A well-known author of interesting books on many subjects visited Oaxaca about the same time I did and published his Journal of his time there, which was favorably reviewed in the Times Literary Supplement: “Mexico past and present emerges from these bursts of association and digression with only a few pages of hard history needed. Luís, an Oaxacan who has joined the party, explains that the legacy of colonialism is to blame for the extremes of wealth and poverty which unsettle all but the most blinkered visitor to the country. The hopeless squalor which so many Mexicans appear to accept as their lot has resulted from a loss of self-respect, a condition perpetuated by today’s corrupt officials who have assumed the role of the conquistadors.”
How fortunate that Luís happened by to supply some of that helpful hard history. This is probably the point at which I ought quote from Evelyn Waugh’s introduction to his book on Mexico, Robbery Under Law, recently re-issued under the less-inflammatory title Mexico: An Object Lesson:
“Let me, then, warn the reader that I was a Conservative when I went to Mexico and that everything I saw there strengthened my opinions.”
Waugh’s observation was that Mexico’s backwardness was a post-Independence phenomenon. Before Independence, Mexico was culturally and economically a leading nation of the hemisphere and, since that time, it had experimented always with the most modern political arrangements, though always of the continental-left variety, and it is these political experiments -- not some natural, indigenous backwardness or historical bad luck -- which had brought Mexico down to its present low estate. Hence, the Mexican “object lesson”.
But whether Waugh is right or not about Mexico, why does the United States never get to plead its legacy of colonialism, particularly as one of its most intractable problems is clearly traceable to colonialism: the importation of African slaves and the settling of a slave economy on a number of the original colonies, such that their union after Independence required the toleration of the institution even by those who found it abhorrent?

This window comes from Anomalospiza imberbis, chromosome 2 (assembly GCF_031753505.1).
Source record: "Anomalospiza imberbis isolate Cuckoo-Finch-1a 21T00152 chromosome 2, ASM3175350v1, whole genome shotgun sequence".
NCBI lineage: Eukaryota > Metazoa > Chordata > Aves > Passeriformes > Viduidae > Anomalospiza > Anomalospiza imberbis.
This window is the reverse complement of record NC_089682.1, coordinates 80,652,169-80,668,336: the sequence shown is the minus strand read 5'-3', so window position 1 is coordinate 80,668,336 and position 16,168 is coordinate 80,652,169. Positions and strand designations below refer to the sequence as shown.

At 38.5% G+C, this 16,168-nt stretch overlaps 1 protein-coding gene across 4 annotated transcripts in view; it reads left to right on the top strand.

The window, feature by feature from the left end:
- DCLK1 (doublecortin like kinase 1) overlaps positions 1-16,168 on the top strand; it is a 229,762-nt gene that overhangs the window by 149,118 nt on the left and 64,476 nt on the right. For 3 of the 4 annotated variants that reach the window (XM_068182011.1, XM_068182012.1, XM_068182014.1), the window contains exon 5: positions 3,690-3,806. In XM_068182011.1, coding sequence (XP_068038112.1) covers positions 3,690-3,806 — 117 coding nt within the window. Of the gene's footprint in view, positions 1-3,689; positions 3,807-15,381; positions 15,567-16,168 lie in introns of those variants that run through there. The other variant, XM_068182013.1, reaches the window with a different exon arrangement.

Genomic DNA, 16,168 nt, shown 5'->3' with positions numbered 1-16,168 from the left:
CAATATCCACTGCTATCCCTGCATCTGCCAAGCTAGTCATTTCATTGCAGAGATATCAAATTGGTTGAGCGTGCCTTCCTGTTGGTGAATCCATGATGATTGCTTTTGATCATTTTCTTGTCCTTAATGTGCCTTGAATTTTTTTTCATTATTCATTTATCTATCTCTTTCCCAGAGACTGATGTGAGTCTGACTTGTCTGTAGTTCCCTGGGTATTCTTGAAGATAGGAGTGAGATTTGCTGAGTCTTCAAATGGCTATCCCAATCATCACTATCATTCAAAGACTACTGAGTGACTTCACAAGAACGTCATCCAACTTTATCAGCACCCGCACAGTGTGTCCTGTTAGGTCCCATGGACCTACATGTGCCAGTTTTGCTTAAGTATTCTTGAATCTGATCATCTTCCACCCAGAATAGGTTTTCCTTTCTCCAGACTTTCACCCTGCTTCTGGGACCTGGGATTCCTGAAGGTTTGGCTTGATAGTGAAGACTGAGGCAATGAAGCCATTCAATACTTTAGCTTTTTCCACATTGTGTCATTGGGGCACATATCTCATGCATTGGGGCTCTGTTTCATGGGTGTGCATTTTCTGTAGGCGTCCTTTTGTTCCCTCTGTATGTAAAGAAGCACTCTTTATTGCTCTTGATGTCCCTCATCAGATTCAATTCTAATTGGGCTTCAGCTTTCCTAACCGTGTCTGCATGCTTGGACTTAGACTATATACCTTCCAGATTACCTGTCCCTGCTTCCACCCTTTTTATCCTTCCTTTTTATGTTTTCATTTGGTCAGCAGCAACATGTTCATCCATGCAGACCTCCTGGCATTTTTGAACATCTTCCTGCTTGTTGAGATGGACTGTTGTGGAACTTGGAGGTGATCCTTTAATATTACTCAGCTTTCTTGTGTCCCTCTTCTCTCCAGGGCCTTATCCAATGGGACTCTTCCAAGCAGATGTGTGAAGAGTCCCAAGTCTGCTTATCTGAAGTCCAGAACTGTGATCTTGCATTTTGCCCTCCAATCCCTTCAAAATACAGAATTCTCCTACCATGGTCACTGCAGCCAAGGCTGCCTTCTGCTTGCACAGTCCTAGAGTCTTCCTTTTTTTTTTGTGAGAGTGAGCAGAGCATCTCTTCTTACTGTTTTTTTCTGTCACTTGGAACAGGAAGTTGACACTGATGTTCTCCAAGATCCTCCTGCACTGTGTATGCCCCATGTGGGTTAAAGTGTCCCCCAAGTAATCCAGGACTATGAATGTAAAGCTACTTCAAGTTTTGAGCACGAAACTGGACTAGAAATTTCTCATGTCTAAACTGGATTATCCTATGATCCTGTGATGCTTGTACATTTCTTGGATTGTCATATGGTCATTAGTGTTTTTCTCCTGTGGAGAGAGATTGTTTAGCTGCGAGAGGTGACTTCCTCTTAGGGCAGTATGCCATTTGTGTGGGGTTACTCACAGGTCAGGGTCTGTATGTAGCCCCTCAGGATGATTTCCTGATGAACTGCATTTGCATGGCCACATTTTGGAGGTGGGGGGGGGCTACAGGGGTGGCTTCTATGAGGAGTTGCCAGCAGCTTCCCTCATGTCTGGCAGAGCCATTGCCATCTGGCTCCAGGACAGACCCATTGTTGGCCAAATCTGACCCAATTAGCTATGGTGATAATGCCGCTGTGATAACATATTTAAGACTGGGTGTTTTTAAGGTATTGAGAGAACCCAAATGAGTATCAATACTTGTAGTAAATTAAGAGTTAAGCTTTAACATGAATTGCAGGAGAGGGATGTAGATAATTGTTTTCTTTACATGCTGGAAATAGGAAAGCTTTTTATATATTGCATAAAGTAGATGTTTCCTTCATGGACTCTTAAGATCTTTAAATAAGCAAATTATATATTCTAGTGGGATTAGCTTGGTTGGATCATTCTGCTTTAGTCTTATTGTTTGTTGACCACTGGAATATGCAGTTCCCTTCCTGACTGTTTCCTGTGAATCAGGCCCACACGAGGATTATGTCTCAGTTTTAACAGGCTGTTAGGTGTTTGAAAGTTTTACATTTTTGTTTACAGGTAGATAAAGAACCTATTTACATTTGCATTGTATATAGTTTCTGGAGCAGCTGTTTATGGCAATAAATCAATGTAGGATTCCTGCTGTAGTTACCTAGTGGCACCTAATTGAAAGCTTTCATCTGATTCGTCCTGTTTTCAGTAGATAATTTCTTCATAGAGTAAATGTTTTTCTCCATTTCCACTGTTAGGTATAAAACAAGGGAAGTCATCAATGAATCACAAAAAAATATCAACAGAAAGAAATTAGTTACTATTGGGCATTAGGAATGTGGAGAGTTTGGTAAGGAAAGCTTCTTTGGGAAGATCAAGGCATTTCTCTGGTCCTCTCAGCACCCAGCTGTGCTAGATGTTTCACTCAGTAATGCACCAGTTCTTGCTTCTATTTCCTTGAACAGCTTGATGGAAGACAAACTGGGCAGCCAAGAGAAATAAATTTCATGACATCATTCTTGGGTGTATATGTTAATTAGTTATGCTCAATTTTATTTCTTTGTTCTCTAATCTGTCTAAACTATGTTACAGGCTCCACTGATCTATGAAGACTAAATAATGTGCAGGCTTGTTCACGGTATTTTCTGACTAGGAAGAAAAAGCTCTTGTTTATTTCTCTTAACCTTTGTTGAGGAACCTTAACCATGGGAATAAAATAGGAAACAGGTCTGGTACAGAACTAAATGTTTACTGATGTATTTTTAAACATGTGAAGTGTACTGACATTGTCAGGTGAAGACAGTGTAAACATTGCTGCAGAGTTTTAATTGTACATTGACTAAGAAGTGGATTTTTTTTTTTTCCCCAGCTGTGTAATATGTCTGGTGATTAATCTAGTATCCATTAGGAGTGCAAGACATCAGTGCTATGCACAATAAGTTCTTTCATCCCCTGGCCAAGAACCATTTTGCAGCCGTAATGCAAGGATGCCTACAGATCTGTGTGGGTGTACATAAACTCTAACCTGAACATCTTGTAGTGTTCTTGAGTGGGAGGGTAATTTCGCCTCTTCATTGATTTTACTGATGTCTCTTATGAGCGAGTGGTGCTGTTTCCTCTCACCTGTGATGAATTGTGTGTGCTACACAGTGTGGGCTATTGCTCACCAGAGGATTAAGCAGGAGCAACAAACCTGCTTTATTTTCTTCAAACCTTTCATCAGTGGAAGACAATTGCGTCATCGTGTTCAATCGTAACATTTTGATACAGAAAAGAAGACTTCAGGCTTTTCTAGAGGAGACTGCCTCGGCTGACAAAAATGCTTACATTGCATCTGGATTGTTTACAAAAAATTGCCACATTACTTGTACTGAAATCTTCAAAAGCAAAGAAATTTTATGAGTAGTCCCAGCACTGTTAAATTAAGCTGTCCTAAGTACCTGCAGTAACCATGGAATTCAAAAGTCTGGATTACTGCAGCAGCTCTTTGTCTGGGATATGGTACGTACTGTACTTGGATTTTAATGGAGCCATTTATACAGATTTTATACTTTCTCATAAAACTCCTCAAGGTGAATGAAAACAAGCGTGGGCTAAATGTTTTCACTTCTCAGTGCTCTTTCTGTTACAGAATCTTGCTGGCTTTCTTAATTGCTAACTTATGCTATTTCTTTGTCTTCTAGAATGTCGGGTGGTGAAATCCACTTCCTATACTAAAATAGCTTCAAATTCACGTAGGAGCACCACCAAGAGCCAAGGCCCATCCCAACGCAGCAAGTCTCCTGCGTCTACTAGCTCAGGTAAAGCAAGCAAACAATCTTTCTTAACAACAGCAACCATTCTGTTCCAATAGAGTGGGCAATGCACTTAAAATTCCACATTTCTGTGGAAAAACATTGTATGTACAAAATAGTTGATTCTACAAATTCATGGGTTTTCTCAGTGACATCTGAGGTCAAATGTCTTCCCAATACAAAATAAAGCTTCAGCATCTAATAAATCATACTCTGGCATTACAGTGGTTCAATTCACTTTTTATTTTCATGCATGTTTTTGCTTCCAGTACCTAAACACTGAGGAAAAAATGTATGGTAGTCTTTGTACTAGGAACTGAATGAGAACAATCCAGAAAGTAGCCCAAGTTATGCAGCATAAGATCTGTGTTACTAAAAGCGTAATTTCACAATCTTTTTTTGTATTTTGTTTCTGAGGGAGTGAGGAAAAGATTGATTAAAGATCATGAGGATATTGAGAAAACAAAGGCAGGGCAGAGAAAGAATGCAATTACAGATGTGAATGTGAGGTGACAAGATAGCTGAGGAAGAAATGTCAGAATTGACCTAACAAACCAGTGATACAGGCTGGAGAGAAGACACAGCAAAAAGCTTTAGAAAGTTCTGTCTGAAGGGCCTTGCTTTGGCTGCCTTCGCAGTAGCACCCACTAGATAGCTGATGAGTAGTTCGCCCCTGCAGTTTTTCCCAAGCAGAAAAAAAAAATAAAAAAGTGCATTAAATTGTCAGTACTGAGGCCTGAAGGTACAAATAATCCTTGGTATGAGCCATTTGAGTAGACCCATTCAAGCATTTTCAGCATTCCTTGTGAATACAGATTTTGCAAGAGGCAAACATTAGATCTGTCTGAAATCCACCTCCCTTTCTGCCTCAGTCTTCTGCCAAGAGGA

On a happier matter, in an installment of “Nova,” archæologists excavate cliff tombs in Chiapas and find evidence of infant sacrifice to Tlaloc, the rain god. The practice was known from historical records. The priest would buy a child to sacrifice from his parents, and if the child cried it was a good sign. We are reminded that we have to understand the Indians’ practices as they saw them, and cut them more slack than we would Thomas Jefferson.
And while we are still on Chiapas, a bit of Progressive Tourism that I caught on CBC. The Usual Suspects, young and earnest and politically correct, visit the Zapatistas in the forest of Chiapas. As they waited for permission to meet with the comandantes they were permitted to visit the Zapatista gift shop. When I was in Chiapas a few years before them, even the shops in town were selling Subcomandante Marcos dolls with their little black ski masks and rifles, as well as Marcos key chains and postcards of rifle-wielding Indians in ski masks. I can only imagine what a line of merchandise is now available.
The Indians were playing their usual mind games, though their young visitors were so innocent and earnest it seemed almost unfair. The young people anguished over everything; they feared that the Indians might be offended and refuse the money they had collected back home in Canada, but at length the Indians set them at ease on this point and gave them receipts in triplicate. A young woman in the group of possibly Maoist leanings recommended that they engage in constant self-criticism of their own motives.
I don't think Mexico is any more failed now than it has ever been, though there have been times when that wasn’t saying much. When I was in Oaxaca in the late ‘Nineties there was a demonstration every day at noon in the square in front of the city offices. Such stability as the country had seemed to come either from corruption so extensive and institutionalized that almost everyone got -- or thought they were getting -- something, or the profound, conservative inertia of the Indians who thought any day you weren't murdered was a good day. Even when the Indians are bestirred to get guns things don't go very far, as the revolt in Chiapas has been simmering for as long as anyone can remember and a knowledgeable fellow in Oaxaca told me this was simply the latest manifestation of the Cristeros uprising of the 1920s. The Caste War, the Indian revolt in the Yucatán, kept going from 1847 to 1901. Maybe this time it is worse, but I have been warned about applying gringo logic to these things.